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Refs: Unlocking the Secrets of Longevity Genes; March 2006; Scientific American Magazine; by David A. Sinclair and Lenny Guarente; 8 page(s)
“'Good' sugar is the secret to a slim figure,” according to The Daily Telegraph. The newspaper says that a new study has found that when our blood sugar levels drop we lose our ability to control desire and feel an increased urge to eat.
During the study researchers used scans to detect brain activity following a drop in glucose, which is the blood sugar that our cells use as a source of energy. They then compared their results to the participants’ desire to eat different foods and recorded how this related to their blood sugar levels. They found that small drops in blood sugar activated the region of the brain that produces a desire to eat, while adequate levels of blood sugar activated the region of the brain that controls impulses. Activation of this regulatory part of the brain by higher levels of blood sugar was found not to occur in obese individuals.
While these are intriguing results, the study was small, only involving 14 participants. This means the results should be interpreted cautiously, as smaller sample sizes are prone to being influenced by chance.
Where did the story come from?
The study was carried out by researchers from Yale University School of Medicine and the University of Southern California Keck School of Medicine. It was funded by the US National Institutes of Health.
The study was published in the peer-reviewed Journal of Clinical Investigation.
The study was covered accurately by the media. However, no news outlets reported on the small sample size, which is a major limitation of the research. Both the Daily Mail and The Daily Telegraph reported that the results mean that maintaining glucose levels is the “secret to staying slim”, an interpretation that is not supported by this small, short-term study.
What kind of research was this?
This was a small human experiment that exposed participants to images of food and non-food, and measured how exposure to these images related to their desire for food and their brain activity under varying blood sugar conditions. The researchers aimed to detect whether the participants’ desire to eat when presented with external cues would differ according to their blood sugar levels.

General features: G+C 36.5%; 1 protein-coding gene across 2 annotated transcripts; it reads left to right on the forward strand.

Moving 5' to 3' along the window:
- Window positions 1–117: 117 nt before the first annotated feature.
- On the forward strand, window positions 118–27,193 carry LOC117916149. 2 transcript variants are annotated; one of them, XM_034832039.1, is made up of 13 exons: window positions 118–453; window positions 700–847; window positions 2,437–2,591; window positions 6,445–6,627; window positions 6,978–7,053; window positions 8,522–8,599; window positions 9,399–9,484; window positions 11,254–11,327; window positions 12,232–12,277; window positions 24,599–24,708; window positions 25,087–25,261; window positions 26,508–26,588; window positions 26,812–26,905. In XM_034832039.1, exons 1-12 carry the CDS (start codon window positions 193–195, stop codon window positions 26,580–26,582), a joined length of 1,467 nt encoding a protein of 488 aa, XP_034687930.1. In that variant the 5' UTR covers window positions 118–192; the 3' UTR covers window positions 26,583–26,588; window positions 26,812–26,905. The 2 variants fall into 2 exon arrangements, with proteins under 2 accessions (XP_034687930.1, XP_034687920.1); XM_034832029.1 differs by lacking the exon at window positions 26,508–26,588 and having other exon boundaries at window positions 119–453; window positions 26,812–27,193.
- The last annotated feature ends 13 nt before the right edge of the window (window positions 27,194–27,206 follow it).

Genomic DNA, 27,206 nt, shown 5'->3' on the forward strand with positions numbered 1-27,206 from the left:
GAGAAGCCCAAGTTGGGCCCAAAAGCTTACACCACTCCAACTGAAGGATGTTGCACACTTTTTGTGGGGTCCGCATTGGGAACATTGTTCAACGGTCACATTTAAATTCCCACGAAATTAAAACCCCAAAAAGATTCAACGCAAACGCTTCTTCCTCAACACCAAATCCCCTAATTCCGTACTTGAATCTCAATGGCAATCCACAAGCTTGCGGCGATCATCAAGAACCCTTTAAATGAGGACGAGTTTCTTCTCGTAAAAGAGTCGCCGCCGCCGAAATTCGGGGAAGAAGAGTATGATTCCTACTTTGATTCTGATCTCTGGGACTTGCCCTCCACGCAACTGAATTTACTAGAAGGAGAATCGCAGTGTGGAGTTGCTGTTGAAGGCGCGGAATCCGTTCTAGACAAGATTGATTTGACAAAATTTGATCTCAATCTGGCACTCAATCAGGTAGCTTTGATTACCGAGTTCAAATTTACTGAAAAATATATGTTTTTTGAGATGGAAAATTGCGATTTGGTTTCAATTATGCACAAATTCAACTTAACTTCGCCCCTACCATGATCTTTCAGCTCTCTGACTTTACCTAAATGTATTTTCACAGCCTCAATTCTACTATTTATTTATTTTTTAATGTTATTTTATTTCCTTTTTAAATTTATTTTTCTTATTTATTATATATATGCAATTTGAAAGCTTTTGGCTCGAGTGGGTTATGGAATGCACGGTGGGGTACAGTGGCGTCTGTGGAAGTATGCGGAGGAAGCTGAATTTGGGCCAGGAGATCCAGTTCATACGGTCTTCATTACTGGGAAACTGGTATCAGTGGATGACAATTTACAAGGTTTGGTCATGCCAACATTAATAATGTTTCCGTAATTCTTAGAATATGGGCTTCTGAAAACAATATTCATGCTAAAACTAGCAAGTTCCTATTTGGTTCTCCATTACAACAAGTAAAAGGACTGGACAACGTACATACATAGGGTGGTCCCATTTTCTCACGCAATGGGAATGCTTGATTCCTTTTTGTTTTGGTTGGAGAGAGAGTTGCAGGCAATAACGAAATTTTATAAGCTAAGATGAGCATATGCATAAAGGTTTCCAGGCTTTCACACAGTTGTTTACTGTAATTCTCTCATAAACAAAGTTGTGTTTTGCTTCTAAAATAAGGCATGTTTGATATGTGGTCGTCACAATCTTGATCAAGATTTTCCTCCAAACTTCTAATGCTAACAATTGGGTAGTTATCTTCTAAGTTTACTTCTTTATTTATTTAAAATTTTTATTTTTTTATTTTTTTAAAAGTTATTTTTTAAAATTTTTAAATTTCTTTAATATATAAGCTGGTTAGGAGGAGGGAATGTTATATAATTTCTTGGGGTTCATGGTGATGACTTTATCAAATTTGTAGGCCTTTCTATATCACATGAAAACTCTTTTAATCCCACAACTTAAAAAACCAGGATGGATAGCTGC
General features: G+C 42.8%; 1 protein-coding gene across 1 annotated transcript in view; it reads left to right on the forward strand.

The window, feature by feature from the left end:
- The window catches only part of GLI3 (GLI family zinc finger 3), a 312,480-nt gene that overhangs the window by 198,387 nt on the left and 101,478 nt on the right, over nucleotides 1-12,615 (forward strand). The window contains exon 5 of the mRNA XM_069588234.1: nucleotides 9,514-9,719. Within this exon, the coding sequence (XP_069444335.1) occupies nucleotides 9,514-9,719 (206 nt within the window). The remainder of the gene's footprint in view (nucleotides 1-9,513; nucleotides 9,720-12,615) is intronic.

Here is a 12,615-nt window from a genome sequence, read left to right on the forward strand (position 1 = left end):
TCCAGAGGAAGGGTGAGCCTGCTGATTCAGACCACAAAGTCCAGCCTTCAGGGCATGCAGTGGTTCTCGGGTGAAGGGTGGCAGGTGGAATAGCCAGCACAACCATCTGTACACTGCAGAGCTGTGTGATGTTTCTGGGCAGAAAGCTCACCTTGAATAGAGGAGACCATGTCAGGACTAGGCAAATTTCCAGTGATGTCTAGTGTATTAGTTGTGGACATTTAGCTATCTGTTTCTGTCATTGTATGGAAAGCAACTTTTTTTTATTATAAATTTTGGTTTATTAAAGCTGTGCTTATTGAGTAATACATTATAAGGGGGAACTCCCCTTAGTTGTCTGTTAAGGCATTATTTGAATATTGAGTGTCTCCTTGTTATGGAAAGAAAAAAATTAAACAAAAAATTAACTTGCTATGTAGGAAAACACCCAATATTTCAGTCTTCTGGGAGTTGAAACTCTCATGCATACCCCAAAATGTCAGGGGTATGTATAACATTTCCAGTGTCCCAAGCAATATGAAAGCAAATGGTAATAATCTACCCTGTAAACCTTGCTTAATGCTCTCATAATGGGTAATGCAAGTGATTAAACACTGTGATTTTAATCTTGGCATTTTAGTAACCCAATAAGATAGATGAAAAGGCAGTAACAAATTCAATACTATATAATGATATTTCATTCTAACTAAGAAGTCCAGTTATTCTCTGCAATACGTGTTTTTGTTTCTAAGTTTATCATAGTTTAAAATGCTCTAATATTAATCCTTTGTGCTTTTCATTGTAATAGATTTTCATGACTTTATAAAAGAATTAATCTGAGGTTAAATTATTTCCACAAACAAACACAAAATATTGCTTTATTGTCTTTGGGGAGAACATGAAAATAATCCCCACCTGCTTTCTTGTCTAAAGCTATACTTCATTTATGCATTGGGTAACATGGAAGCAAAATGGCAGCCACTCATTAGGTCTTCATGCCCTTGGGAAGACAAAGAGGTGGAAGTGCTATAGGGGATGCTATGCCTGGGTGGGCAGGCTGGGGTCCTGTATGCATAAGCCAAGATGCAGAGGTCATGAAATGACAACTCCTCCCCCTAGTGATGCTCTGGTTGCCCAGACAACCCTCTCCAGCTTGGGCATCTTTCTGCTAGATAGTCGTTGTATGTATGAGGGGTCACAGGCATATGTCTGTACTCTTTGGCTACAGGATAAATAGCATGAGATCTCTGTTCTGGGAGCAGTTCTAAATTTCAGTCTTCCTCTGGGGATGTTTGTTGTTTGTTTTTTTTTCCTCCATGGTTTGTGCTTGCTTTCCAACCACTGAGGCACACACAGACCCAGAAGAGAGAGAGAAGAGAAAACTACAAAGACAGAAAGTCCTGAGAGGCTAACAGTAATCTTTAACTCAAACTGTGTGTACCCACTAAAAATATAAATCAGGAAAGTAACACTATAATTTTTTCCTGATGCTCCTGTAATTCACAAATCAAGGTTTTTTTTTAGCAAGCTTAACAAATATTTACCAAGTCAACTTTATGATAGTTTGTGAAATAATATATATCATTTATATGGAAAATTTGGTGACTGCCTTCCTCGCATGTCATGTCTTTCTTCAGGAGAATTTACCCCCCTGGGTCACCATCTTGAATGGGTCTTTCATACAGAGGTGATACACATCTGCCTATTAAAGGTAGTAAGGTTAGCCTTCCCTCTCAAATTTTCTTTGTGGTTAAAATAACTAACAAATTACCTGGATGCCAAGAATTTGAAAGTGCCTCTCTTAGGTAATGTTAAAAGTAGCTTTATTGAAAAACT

The small number of participants involved in the study (14 in total) means the results should be interpreted cautiously, especially as the participants were further divided into smaller subgroups based on weight (five obese versus nine non-obese).
What did the research involve?
The researchers recruited 14 healthy participants - nine male and five female. They had an average age of 30 years and an average BMI of 25.6. Five of the participants were obese and nine were not obese.
The participants were given a lunch prepared by the researchers and then examined using a function magnetic resonance imaging (fMRI) brain scan. During the scan the researchers controlled the participants’ blood sugar by giving them varying levels of glucose and insulin intravenously. The researchers held insulin levels constant, and varied the glucose levels. Glucose levels were initially held at normal levels (euglycaemia), and then slowly dropped to low blood sugar levels (mild hypoglycaemia). This was done over the course of two hours.
During the euglycaemia and mild hypoglycaemia phases, researchers showed the participants images of high-calorie food, low-calorie food and non-food images. After each image was shown, the researchers asked the participants to rate how much they liked the item shown in the image, on a scale of 1 to 9 (higher score meant they liked it more). The researchers then asked the participants to rate how much they wanted the item shown, again on a scale of 1 to 9. The high-calorie images included pictures of cake, ice cream, lasagne, crisps and steak. The low-calorie images included pictures of fruits, vegetables and tofu.
In addition to the behavioural ratings described above, the researchers measured the participants’ brain activity when they were looking at each image. An fMRI is able to measure brain activity in real-time by detecting which brain cells are using oxygen. To activate, brain cells need both oxygen and glucose from the blood.